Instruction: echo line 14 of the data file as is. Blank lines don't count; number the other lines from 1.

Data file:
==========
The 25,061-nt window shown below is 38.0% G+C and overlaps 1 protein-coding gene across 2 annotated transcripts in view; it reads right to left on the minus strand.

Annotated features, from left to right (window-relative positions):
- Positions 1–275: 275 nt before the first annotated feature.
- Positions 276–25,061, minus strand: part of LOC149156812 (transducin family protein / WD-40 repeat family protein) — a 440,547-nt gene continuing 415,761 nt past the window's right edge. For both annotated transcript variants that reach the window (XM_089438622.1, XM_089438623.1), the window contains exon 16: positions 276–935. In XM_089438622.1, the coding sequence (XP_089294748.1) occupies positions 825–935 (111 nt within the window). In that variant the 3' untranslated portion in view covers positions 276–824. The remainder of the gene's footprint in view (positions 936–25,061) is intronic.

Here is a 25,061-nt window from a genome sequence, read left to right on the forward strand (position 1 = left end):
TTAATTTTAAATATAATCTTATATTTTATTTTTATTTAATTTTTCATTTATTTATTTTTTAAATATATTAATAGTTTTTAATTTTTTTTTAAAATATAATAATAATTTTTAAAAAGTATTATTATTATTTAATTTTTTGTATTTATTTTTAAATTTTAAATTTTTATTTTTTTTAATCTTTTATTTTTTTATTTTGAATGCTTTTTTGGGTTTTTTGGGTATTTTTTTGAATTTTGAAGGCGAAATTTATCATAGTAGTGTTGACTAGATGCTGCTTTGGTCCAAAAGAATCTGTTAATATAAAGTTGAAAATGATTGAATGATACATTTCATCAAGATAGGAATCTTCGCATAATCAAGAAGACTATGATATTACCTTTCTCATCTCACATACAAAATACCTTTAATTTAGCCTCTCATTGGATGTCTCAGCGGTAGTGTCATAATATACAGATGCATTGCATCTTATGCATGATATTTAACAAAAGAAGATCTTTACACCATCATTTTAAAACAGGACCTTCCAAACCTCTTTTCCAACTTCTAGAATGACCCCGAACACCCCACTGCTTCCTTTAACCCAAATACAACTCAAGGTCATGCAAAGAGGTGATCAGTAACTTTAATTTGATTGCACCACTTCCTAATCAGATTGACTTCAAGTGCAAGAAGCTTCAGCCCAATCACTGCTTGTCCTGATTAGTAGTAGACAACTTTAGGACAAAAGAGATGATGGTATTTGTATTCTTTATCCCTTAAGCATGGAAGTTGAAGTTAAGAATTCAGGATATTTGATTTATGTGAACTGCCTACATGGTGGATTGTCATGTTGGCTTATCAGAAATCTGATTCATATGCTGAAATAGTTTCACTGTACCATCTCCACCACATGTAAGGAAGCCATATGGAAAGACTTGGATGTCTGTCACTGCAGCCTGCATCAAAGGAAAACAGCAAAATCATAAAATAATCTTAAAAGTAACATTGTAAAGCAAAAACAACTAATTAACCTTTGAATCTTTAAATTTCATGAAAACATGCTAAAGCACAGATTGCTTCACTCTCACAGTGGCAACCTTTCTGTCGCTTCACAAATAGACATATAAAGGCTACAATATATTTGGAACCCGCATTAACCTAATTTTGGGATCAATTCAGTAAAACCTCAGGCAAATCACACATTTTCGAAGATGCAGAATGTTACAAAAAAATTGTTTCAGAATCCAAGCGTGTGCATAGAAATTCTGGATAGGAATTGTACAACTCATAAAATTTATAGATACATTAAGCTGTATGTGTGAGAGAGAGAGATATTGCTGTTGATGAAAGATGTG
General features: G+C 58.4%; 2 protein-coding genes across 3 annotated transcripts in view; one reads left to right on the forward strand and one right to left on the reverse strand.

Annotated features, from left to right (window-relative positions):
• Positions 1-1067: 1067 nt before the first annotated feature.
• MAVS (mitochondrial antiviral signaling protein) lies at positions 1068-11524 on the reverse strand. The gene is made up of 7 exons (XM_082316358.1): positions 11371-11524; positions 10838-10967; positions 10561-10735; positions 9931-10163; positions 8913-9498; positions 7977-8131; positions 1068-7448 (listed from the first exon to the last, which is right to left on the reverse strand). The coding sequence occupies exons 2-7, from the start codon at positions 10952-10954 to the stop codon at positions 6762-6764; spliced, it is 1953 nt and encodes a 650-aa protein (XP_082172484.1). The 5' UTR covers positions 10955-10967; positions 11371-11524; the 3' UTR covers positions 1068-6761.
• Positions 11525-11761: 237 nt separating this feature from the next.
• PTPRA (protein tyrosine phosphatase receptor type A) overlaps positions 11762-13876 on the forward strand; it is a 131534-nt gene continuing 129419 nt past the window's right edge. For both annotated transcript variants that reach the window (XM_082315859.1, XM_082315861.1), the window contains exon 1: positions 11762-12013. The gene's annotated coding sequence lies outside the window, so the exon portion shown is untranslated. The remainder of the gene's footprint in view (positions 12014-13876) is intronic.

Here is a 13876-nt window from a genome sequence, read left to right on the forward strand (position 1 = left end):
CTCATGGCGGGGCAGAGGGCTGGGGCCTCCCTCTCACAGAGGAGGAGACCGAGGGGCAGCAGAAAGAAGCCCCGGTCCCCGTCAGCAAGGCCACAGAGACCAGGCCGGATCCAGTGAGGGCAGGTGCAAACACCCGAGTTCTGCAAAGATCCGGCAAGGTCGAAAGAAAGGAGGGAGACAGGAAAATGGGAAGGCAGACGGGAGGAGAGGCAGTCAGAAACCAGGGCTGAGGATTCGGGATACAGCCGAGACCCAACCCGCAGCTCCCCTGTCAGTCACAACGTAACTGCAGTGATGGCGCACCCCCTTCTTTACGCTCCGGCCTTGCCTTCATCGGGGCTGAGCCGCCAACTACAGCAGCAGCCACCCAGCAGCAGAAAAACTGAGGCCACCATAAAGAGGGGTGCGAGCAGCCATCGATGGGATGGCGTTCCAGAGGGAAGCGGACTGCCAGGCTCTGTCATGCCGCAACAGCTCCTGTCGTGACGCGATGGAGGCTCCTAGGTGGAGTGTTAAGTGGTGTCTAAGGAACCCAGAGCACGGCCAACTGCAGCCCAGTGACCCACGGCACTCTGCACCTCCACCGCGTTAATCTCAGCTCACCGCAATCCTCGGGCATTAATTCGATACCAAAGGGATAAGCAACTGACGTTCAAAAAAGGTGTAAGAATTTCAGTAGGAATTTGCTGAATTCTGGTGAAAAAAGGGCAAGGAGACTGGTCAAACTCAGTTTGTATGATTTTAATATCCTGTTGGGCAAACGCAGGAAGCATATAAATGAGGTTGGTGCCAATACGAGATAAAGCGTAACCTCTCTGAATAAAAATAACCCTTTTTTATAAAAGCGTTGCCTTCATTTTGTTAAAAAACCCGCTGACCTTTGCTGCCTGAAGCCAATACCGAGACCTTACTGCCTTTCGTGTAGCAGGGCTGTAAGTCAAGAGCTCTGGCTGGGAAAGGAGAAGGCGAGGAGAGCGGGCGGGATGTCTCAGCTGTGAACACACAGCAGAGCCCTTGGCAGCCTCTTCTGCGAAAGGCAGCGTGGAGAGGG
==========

CTCATGGCGGGGCAGAGGGCTGGGGCCTCCCTCTCACAGAGGAGGAGACCGAGGGGCAGCAGAAAGAAGCCCCGGTCCCCGTCAGCAAGGCCACAGAGACCAGGCCGGATCCAGTGAGGGCAGGTGCAAACACCCGAGTTCTGCAAAGATCCGGCAAGGTCGAAAGAAAGGAGGGAGACAGGAAAATGGGAAGGCAGACGGGAGGAGAGGCAGTCAGAAACCAGGGCTGAGGATTCGGGATACAGCCGAGACCCAACCCGCAGCTCCCCTGTCAGTCACAACGTAACTGCAGTGATGGCGCACCCCCTTCTTTACGCTCCGGCCTTGCCTTCATCGGGGCTGAGCCGCCAACTACAGCAGCAGCCACCCAGCAGCAGAAAAACTGAGGCCACCATAAAGAGGGGTGCGAGCAGCCATCGATGGGATGGCGTTCCAGAGGGAAGCGGACTGCCAGGCTCTGTCATGCCGCAACAGCTCCTGTCGTGACGCGATGGAGGCTCCTAGGTGGAGTGTTAAGTGGTGTCTAAGGAACCCAGAGCACGGCCAACTGCAGCCCAGTGACCCACGGCACTCTGCACCTCCACCGCGTTAATCTCAGCTCACCGCAATCCTCGGGCATTAATTCGATACCAAAGGGATAAGCAACTGACGTTCAAAAAAGGTGTAAGAATTTCAGTAGGAATTTGCTGAATTCTGGTGAAAAAAGGGCAAGGAGACTGGTCAAACTCAGTTTGTATGATTTTAATATCCTGTTGGGCAAACGCAGGAAGCATATAAATGAGGTTGGTGCCAATACGAGATAAAGCGTAACCTCTCTGAATAAAAATAACCCTTTTTTATAAAAGCGTTGCCTTCATTTTGTTAAAAAACCCGCTGACCTTTGCTGCCTGAAGCCAATACCGAGACCTTACTGCCTTTCGTGTAGCAGGGCTGTAAGTCAAGAGCTCTGGCTGGGAAAGGAGAAGGCGAGGAGAGCGGGCGGGATGTCTCAGCTGTGAACACACAGCAGAGCCCTTGGCAGCCTCTTCTGCGAAAGGCAGCGTGGAGAGGG